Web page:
“First, we had to transfer bolivars (Bolivar fuerte currency) into dollars,” William explained. “But we couldn’t do that at the bank, so we had to rely on street venders.”

Then he had to get a passport and visa to leave the country. Since his mother doesn’t have a car, they relied on public transportation and a family friend to take them to the various places.

“Although gas is cheap in Venezuela, cars are expensive,” William explained. “Gas is about 25 cents a gallon, but a car that costs about $25,000 in the US, would cost nearly double in Venezuela.”

He lives with his mother (who is studying to be a nurse) and uncle in a tough neighborhood. His father remarried, and William worries that his younger stepbrother will get into trouble with gangs. According to various web sites, 30 percent of Venezuelans live on less than $2 US dollars a day.

'El Sistema' is supported by Gustavo Dudamel, LA Phil's conductor

“William is a product of ‘El Sistema,'” said one of the Idyllwild Arts patrons while talking about scholarship recipients during the Jazz in the Pines concert this year. “It’s an excellent model of how to keep young at-risk kids interested in music. They give them instruments and keep them so busy that they’re not tempted to join gangs or get into trouble.”

According to various web sites, the State Foundation for the National System of Youth and Children’s Orchestras of Venezuela, commonly known as ‘El Sistema,’ is a government-funded organization, founded by maestro José Antonio Abreu, aimed at music education through symphony orchestras and choruses. A link to ‘El Sistema’ is listed under “Fesnojiv” in Gustavo Dudamel’s personal web site.

William said that his orchestra rehearsals began right after school, and lasted for hours. They also kept them occupied during summer vacations.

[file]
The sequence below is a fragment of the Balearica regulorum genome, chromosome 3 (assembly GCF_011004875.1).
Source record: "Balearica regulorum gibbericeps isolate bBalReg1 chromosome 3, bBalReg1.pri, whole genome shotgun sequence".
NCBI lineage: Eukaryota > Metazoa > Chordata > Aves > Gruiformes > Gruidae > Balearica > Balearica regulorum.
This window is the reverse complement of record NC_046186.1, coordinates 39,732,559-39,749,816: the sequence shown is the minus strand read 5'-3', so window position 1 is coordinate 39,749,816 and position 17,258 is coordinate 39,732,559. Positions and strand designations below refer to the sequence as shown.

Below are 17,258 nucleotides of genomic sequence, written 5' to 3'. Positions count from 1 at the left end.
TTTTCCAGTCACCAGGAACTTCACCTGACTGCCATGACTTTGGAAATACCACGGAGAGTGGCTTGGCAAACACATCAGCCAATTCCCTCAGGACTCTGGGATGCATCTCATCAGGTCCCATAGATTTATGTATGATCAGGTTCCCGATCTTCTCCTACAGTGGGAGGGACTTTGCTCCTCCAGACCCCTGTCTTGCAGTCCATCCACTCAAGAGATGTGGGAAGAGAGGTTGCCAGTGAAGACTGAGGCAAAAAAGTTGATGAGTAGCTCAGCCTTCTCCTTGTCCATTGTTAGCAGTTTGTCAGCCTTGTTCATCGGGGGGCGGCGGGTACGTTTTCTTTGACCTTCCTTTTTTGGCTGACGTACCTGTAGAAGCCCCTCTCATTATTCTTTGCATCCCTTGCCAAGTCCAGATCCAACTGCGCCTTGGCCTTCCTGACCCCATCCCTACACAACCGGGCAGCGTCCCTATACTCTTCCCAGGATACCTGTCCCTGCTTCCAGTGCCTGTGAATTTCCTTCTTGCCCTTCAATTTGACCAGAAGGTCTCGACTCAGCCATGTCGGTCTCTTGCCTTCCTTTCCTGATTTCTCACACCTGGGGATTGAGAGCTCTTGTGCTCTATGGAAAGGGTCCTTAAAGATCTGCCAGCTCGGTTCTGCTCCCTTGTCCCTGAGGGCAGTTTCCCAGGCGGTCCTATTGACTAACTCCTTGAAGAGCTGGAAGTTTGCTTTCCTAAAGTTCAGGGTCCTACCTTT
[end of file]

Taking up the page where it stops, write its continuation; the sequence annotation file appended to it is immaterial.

“I was glad that I was part of the orchestra,” William said. “I had somewhere to go after school.”

He chose the flute because he’s always been attracted to the sound. And, although female flutists are common in the US, male flutists are more common in South America, he said.

The Simon Bolivar Youth Orchestra was a great training ground and that’s where he worked with LA Philharmonic’s conductor, Gustavo Dudamel. But he didn’t say much about him.

William and Kitty (partially hidden) won $500 in scholarship money from the Redlands Bowl

“Maybe he’s sick of talking about it,” said Kitty’s mom at The Redlands Bowl. William and Kitty, a fellow Idyllwild Arts music student, won $500 scholarships and were asked to perform before a live audience in June.

“All of LA is talking about Gustavo Dudamel,” Kitty’s mom said. “He’s LA Philharmonic’s hand-picked darling. Of course, the New York Philharmonic thinks he’s too young and inexperienced, but we don’t think so.”

William and Kitty talked about the other performers that evening, including a violin player who couldn’t be more than 10 years old.

“We hate to follow her in the program,” William said. “How can you compete with that cuteness?”

The night before, William had been to the Redlands Bowl for a practice run and sound check with his flute teacher, Sara Andon, and his piano accompanist, Lara Urrutia.